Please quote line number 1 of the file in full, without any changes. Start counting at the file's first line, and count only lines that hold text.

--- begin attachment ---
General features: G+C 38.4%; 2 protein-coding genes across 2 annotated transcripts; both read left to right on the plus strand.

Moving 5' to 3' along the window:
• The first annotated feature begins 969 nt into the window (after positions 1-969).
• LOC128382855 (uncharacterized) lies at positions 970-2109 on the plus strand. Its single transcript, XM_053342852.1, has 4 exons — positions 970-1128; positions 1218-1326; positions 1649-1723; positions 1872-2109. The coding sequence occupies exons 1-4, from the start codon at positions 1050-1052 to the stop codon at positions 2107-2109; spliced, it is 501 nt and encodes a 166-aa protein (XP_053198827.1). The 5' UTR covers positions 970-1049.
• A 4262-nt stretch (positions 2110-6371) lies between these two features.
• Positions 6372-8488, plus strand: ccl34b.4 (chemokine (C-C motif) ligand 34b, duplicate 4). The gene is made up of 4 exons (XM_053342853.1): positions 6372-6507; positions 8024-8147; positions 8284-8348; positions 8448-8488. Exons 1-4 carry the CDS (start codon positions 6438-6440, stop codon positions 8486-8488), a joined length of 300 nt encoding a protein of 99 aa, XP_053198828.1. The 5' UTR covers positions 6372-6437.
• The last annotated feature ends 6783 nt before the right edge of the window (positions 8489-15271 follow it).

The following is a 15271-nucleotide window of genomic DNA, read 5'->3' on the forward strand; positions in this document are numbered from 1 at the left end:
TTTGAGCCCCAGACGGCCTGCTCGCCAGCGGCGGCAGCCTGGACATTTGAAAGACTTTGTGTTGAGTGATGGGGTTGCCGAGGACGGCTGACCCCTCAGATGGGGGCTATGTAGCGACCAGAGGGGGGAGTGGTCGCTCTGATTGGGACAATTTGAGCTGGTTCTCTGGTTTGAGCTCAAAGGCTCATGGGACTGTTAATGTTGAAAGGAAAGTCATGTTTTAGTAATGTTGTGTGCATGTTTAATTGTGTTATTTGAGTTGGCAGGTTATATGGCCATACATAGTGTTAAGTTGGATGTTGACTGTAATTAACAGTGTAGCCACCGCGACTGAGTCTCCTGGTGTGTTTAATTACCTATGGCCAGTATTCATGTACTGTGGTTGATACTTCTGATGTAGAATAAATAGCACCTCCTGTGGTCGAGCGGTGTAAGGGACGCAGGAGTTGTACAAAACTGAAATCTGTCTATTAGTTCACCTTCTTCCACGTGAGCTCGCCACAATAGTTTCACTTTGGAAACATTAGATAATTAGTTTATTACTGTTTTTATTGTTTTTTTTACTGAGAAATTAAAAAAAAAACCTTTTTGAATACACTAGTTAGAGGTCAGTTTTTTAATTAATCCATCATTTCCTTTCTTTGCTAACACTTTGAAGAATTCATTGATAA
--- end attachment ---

General features: G+C 38.4%; 2 protein-coding genes across 2 annotated transcripts; both read left to right on the plus strand.